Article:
I grew up in a small town where most of the people I know have fake teeth. Often I followed some of these people to the dentist and indirectly interacted with the dentists. I remember how distinctive the smell of every single dentist office I’ve been to. In my family itself, 5 out of 6 of my sisters have detachable teeth. My mother often carry her teeth in a plastic pouch filled with water. Yet, in my 27 years of life, I’ve never been the patient until today.
My dental plaque had been accumulated since the early development of my adult sets of teeth and recently has been getting extra attention after a friend of mine mentioned it. It’s hard to find a dentist in where I live until recently. So I’ve made up my mind a few weeks ago to get the plaques cleaned. Still, I was battling with busy schedule and work.
When I finally find the time to do it, it was today. As I walked into the dental clinic, the awkward encounter begins.
The first awkward encounter is the question “How can I help you?” question. I answered with “removing my plaques”. The nurses (or whatever you call them) didn’t seem to understand me but requested my details anyway for registration. I gave them my IC and waited for a while. A few minutes later, a nurse called me into the room and I couldn’t help but grinned at the idea of me lying on the dentist bed. I smiled when the dentist lowered the chair and started asking questions.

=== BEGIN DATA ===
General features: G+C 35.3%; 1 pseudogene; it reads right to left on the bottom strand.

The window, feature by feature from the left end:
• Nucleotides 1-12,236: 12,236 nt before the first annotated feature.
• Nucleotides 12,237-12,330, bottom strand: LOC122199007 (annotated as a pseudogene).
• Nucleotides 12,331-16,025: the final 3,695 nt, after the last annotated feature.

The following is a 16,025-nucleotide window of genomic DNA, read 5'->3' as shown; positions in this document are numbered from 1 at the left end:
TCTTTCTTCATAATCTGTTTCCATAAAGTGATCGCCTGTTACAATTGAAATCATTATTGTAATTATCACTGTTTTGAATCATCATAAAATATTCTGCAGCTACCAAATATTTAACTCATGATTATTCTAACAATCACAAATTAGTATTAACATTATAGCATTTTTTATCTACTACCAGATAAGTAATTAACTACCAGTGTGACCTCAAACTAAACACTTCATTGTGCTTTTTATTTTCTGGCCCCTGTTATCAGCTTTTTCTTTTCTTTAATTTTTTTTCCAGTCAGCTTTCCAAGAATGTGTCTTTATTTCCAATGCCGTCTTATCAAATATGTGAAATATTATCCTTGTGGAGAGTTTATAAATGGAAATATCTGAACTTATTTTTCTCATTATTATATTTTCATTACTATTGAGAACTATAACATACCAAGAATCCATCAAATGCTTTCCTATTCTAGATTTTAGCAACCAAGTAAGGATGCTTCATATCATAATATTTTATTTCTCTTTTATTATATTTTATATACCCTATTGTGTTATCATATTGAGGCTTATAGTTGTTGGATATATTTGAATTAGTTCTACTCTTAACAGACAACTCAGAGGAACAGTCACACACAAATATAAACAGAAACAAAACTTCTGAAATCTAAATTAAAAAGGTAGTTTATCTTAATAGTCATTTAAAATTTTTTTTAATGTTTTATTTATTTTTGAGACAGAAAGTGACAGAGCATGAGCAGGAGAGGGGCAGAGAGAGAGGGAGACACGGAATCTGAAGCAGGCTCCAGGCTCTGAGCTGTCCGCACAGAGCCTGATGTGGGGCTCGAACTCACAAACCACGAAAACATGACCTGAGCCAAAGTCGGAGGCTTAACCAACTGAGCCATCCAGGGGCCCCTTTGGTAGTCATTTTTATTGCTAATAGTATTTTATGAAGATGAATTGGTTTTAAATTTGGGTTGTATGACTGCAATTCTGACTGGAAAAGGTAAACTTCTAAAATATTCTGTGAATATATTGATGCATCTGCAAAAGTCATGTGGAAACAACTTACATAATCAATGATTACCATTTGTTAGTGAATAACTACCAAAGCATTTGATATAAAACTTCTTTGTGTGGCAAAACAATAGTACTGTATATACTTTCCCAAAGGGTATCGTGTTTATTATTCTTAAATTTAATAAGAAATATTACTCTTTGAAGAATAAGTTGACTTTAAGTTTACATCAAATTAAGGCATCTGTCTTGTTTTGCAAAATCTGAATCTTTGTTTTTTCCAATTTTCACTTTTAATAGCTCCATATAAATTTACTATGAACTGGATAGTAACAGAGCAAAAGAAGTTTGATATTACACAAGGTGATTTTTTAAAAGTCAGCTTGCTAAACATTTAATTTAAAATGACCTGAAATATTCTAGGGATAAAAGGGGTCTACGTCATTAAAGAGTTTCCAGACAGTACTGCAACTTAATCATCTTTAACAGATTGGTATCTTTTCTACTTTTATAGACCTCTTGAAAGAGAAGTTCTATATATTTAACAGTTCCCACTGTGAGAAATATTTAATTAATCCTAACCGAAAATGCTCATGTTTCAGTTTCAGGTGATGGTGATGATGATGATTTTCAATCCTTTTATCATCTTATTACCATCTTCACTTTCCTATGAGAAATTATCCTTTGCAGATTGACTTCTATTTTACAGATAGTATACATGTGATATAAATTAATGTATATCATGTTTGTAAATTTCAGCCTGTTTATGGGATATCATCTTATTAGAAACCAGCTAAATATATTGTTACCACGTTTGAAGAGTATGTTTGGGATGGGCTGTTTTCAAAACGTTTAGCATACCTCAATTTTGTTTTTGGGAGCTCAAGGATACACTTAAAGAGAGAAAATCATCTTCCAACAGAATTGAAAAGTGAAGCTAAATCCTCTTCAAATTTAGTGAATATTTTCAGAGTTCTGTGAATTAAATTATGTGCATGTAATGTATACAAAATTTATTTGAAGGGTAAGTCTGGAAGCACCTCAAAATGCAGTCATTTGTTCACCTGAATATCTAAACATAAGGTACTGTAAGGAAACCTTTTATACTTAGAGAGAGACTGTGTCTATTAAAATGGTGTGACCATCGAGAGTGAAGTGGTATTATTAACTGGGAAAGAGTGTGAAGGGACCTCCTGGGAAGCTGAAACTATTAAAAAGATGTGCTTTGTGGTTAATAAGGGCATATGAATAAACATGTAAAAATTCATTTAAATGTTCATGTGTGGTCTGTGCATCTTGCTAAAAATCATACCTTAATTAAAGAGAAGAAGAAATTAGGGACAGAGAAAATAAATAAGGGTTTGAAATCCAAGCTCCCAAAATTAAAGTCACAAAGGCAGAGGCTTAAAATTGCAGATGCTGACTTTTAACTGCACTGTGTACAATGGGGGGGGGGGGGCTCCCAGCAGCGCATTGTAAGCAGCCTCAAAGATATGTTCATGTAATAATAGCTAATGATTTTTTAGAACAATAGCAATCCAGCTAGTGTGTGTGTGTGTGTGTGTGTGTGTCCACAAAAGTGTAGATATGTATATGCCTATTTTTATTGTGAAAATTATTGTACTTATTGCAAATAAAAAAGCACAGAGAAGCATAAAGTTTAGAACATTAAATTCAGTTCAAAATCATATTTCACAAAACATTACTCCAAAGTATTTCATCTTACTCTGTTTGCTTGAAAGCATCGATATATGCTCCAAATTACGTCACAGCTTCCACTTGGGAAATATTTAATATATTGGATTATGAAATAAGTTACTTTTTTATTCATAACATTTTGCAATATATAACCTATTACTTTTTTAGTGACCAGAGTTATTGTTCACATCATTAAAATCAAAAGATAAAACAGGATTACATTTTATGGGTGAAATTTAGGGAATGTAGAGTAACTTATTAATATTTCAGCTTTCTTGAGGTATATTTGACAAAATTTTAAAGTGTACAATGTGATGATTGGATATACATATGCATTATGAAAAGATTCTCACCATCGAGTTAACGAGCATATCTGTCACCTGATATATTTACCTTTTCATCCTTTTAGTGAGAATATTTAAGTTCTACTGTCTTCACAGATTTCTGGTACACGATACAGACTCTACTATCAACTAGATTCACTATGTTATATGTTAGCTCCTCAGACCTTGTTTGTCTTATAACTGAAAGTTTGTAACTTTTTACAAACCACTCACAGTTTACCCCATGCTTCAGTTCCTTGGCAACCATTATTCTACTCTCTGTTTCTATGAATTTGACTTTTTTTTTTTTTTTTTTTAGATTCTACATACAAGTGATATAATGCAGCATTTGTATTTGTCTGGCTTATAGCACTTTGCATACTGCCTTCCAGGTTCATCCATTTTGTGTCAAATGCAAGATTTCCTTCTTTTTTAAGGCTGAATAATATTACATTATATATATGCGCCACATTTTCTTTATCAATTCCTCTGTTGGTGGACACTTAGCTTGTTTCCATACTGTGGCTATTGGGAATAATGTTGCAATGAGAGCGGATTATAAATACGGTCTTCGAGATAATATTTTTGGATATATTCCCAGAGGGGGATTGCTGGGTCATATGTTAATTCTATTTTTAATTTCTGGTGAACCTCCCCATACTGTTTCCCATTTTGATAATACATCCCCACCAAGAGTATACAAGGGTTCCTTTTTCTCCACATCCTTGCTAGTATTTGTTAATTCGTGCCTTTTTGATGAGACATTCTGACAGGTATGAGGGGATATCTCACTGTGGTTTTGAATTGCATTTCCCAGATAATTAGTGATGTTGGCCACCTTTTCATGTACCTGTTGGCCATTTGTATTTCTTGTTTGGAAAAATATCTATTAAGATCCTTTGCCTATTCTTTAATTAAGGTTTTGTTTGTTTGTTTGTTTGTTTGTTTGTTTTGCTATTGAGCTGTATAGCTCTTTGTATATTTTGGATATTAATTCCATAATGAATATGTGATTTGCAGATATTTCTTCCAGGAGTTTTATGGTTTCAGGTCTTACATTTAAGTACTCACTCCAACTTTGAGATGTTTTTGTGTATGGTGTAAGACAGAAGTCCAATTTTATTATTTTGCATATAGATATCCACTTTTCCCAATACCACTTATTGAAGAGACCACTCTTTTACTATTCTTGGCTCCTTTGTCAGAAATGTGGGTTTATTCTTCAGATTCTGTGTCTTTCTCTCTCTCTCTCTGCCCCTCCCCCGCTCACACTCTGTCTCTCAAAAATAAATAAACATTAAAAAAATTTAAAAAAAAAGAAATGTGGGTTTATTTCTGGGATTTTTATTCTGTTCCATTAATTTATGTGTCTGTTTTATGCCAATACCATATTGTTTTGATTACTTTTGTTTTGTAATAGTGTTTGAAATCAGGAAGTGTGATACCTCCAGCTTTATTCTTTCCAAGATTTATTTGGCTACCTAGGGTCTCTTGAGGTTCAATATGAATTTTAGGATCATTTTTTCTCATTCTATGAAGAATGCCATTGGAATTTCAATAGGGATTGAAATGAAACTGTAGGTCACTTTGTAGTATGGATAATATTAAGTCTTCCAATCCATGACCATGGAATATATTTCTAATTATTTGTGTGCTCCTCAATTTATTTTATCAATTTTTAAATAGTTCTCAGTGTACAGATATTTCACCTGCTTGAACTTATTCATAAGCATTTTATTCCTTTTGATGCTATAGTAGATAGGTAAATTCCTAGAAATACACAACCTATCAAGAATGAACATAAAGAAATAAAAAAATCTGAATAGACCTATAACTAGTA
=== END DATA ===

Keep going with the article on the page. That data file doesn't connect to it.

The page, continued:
“What do you want to do?” asked the dentist.
I tried my best not to laugh, thinking about the jokes about dentist loving to talk to their patient despite their mouth being occupied with the dentist equipments. “I want to remove my plaques” I said.
Yet, the dentist still look confused, so I flashed out my teeth and point to the bottom gum where the plaques are most visible.
“Oh, scaling” confirmed the dentist. Apparently that’s what it’s called.
The procedure was very uncomfortable. Squeaky and hushing sounds of the equipments in my mouth and the effort to keep my jaw dropped for almost half an hour, with some occasional pain when the plaque is in the deeper part. And the most annoying of all is the constant flow of water sprayed to my mouth in the process where I felt like I’m drowning and trying to control my breathing from my nose only. I choked a few times and had to ask the nice dentist to give me a break.
“It’s just water” said the dentist every time I felt choked and try to clear my throat.
During the entire process, there were moments where I couldn’t do anything but lay there with a tensed up body like I was being tied to a bed and tortured. And I couldn’t help but look around emptily, trying to relax, stare funnily at the dentist and nurses, and making sure I remember to breath from my nose. I wonder, what would you do?